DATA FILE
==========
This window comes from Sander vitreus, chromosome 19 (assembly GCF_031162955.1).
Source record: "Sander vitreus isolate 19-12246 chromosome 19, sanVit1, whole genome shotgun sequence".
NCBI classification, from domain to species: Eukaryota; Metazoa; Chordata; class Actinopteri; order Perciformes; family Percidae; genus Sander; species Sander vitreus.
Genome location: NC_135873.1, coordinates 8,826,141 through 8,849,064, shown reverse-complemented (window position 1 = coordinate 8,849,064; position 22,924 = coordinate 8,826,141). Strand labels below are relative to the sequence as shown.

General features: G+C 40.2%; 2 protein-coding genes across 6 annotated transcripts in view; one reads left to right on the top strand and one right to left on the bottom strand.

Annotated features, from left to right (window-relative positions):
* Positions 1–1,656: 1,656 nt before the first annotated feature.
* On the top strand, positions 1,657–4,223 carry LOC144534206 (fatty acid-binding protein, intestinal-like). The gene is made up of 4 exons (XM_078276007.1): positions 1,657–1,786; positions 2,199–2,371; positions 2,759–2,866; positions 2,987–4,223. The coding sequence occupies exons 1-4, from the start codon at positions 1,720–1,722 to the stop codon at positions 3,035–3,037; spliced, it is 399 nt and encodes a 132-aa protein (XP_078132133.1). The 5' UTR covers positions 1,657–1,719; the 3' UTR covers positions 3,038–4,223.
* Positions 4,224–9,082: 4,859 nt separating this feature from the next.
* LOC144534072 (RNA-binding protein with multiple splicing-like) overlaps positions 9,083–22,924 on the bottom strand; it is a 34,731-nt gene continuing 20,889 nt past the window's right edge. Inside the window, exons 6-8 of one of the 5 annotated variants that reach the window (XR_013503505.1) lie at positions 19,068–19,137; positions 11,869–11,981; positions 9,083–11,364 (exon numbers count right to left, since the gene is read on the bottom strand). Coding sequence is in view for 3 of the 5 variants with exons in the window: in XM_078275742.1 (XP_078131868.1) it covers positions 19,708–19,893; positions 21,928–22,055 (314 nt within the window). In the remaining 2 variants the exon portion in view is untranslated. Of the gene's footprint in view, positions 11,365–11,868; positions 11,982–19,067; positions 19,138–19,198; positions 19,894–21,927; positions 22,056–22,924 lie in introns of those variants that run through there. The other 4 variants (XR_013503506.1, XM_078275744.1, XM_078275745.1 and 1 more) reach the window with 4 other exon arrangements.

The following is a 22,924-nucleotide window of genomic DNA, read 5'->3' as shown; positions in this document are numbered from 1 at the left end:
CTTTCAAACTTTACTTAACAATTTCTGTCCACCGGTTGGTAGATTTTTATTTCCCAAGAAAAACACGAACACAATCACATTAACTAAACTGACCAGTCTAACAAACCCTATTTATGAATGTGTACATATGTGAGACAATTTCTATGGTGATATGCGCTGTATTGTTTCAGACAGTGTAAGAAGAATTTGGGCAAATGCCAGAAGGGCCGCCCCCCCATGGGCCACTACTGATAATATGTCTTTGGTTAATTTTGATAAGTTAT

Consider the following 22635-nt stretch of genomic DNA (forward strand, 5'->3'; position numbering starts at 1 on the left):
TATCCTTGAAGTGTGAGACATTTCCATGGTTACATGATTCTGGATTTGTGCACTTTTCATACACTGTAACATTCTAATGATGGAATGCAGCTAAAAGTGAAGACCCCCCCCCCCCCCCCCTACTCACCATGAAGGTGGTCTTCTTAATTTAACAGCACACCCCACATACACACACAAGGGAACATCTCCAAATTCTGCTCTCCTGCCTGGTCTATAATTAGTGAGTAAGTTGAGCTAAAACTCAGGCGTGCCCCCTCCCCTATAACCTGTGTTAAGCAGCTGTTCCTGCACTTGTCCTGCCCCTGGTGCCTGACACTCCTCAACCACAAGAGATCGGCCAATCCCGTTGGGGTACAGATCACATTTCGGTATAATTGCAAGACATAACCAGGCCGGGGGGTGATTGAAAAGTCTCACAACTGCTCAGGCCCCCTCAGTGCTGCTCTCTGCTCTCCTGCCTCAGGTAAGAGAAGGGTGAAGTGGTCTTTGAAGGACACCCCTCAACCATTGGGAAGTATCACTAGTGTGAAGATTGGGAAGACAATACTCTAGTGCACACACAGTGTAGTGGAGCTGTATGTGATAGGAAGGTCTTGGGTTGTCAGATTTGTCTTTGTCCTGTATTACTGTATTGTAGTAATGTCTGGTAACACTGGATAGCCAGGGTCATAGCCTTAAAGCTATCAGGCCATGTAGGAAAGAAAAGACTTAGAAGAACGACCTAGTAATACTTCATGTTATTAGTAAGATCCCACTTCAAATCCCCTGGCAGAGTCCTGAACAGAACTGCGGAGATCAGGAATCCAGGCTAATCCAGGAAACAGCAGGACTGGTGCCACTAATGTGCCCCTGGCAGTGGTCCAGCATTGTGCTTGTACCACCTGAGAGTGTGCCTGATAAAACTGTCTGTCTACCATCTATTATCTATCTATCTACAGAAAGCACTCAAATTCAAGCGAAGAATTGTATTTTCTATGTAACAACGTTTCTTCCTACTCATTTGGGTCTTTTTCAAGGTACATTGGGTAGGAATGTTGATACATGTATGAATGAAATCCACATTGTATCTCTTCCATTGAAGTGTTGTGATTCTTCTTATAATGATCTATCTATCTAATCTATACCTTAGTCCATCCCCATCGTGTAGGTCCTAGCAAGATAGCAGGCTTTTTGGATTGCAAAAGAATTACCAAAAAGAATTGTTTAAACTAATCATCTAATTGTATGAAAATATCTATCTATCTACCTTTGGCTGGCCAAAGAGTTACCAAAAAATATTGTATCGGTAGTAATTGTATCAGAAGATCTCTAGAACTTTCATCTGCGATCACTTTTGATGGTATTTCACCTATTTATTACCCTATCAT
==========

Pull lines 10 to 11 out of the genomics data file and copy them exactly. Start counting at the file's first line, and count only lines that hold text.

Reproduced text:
* LOC144534072 (RNA-binding protein with multiple splicing-like) overlaps positions 9,083–22,924 on the bottom strand; it is a 34,731-nt gene continuing 20,889 nt past the window's right edge. Inside the window, exons 6-8 of one of the 5 annotated variants that reach the window (XR_013503505.1) lie at positions 19,068–19,137; positions 11,869–11,981; positions 9,083–11,364 (exon numbers count right to left, since the gene is read on the bottom strand). Coding sequence is in view for 3 of the 5 variants with exons in the window: in XM_078275742.1 (XP_078131868.1) it covers positions 19,708–19,893; positions 21,928–22,055 (314 nt within the window). In the remaining 2 variants the exon portion in view is untranslated. Of the gene's footprint in view, positions 11,365–11,868; positions 11,982–19,067; positions 19,138–19,198; positions 19,894–21,927; positions 22,056–22,924 lie in introns of those variants that run through there. The other 4 variants (XR_013503506.1, XM_078275744.1, XM_078275745.1 and 1 more) reach the window with 4 other exon arrangements.

The following is a 22,924-nucleotide window of genomic DNA, read 5'->3' as shown; positions in this document are numbered from 1 at the left end: